This is not the time to circle the wagons in a de facto segregation or isolation. There is no “us” versus “them” mentality involved in the crises we are experiencing. We cannot isolate ourselves inside a cultural, social or political time-warp or bubble, were an invincible virus can be kept outside our gates and out of sight. This is a cataclysmic event that will affect and change life the world over.

And through this sudden, abrupt and massive assault on the life of our humanity, I find myself unable to fully understand or accept the mental stress, anxiety, strain and trauma, or the physical restraints on my ordinary life. And I feel I am not alone. For we were not meant to live our lives hiding from one another, or afraid to touch or feel the beating heart of those that made our lives complete. Life is better than this – we know it, because we have experienced it. We have lived it, and we want to feel again the good, the bad, the laughter and the joy, and the sorrow and the tears that come with ordinary lives in ordinary times.

And to think that this is probably just a simple and mild dress rehearsal of the one and final cataclysmic event the world will see – the unleashing of the dogs of war by nuclear powers determined to obtain superiority and power over dead dreams and ashes blowing in the wind.

I don’t know what to feel right now. I don’t know how to accept the plight that we’re in right now. I just feel broken and alone. And I don’t like the thoughts that invade my mind and make me feel afraid to close my eyes and dream.

He Unleashed The Dogs of War

By Al Garcia

Hate, bigotry, racism and prejudice was always here. It never went away. It was just hiding behind closed doors, inside ordinary houses, in All-American neighborhoods, and beneath the waving flag of liberty. Hate, bigotry, racism and prejudice gathered every Sunday across America in churches, cathedrals and houses of worship of every kind and every size. All hidden inside embittered minds and festering souls.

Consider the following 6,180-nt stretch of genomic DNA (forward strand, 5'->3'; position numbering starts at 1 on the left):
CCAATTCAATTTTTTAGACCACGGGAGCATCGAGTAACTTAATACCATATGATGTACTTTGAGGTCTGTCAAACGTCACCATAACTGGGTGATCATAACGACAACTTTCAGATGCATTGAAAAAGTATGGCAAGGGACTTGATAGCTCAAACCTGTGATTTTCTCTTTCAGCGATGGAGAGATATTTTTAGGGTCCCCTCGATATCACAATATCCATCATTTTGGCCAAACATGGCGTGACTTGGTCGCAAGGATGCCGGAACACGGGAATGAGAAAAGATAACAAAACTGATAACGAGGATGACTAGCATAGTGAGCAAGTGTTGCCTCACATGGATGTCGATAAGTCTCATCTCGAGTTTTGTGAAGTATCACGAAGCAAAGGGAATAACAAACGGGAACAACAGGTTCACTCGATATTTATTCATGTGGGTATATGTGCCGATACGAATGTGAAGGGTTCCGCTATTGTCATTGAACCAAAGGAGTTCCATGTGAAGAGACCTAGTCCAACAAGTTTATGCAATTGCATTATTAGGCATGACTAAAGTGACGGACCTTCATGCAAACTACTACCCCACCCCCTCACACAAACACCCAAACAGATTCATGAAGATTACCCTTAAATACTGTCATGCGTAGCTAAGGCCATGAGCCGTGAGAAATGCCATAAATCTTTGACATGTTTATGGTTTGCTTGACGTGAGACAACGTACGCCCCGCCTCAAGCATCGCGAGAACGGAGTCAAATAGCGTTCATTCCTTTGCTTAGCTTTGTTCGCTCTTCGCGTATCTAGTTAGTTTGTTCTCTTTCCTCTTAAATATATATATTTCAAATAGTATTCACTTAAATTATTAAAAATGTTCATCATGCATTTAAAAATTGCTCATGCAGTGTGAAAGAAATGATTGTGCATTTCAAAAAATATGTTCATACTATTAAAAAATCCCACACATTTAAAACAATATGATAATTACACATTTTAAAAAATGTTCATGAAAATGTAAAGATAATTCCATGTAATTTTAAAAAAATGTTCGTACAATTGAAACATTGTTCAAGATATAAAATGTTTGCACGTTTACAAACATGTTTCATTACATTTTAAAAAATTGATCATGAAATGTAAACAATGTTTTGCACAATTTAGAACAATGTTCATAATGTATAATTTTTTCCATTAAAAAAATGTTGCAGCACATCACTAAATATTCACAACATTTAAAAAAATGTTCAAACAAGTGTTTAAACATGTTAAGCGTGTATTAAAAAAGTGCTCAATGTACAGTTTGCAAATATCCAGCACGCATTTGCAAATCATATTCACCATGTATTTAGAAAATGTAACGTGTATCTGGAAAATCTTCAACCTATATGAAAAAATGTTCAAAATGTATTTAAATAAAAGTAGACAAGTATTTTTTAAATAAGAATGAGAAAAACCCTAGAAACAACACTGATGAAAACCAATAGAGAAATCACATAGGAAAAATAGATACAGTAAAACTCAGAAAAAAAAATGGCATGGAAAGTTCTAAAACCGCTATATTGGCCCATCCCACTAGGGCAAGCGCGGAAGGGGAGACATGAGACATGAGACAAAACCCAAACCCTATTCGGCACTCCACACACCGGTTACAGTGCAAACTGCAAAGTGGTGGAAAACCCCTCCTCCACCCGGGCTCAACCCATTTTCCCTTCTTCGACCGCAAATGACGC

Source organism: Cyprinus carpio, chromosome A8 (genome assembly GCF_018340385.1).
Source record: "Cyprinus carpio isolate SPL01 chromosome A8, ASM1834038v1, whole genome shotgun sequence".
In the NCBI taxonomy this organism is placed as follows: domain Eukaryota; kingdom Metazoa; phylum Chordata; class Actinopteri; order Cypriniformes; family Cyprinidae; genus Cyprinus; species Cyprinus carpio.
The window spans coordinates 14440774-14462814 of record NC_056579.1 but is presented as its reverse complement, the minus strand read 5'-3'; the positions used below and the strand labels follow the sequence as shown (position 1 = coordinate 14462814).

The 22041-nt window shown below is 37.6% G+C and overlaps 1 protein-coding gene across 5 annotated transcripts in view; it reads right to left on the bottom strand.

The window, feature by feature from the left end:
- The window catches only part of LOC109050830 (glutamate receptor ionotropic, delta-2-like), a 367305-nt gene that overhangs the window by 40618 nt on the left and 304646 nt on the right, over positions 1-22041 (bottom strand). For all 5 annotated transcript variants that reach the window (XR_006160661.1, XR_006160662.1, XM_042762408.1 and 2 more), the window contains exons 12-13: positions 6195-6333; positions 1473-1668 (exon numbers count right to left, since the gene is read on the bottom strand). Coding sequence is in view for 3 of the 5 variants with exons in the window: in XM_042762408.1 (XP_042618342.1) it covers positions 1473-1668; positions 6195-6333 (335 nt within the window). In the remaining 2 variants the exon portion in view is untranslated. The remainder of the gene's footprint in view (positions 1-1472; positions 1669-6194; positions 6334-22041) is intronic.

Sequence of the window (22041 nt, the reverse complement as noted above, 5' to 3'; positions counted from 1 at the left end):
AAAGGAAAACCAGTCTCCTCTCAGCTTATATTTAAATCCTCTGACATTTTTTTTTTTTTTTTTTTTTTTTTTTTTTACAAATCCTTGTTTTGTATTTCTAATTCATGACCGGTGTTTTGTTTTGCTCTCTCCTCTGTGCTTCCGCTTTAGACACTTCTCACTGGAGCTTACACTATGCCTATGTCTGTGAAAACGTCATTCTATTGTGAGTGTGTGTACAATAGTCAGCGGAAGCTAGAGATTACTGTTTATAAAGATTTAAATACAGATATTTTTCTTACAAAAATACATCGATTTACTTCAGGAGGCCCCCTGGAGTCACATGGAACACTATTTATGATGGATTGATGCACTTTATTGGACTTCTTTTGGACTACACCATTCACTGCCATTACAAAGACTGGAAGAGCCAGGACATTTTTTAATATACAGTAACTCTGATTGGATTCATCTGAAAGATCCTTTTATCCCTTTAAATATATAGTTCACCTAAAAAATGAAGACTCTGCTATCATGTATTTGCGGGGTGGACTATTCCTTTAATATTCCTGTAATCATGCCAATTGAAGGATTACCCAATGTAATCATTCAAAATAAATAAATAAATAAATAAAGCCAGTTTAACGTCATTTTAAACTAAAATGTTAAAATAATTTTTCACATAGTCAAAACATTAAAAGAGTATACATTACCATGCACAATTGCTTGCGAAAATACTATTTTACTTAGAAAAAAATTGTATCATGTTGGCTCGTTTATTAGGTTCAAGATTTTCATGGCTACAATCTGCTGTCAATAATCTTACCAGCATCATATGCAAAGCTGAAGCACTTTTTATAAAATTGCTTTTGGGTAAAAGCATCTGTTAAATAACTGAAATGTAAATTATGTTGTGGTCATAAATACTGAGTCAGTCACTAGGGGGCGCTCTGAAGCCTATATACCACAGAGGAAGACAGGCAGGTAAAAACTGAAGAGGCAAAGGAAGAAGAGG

It may exist in your friend, your neighbor, your family member, or maybe even within a part of you. For it infects the human heart and soul like the blackness of a cancer that eats away the flesh and bone and blood that sustains and maintains the humanity and nobility of the human race. It has no bounds and feeds and grows on fear and hate. They question the authenticity of every color and religion except their own, and then begin to draw apart in every way the essence of what and who and why we are – at least those not born into the chosen race and creed.

Five years ago or so, on a Sunday afternoon, a man descended down an escalator through the pink marble and brass atrium of a looming New York tower to announce his candidacy for president of the United States. On that day he unleashed the dogs of war on the civility and the tranquility of a nation, and on the nobility, morality and character of the legacy of America.

On that day, those hiding behind closed doors, inside ordinary houses, in All-American neighborhoods throughout America, flung open their doors and their windows and let loose their rage, their anger and their bigotry. It was like the awakening of a dormant volcano, erupting and spewing all the pent-up blackness of decades of hate, evil, bias, racism and bigotry. But now it had a face, a name, a platform, and the money and the motivation to rise from the ashes of history and once again attempt to triumph over decency, dignity and honesty.

And today, even though he was removed from office, we watch and listen to the stories of hate being played out in El Paso, Dayton and across America. Shootings. Mayhem. Chaos. Fear. The dogs of war are upon us. We have become our own enemy and our own executioners. He unleashed the worst of us, upon the rest of us.

The world no longer envies America. And now, the world need not fear America and its once great might. For America has become its own worst enemy. And that enemy has a face a name, and a platform from which to continue the attack on America – the Republican Party.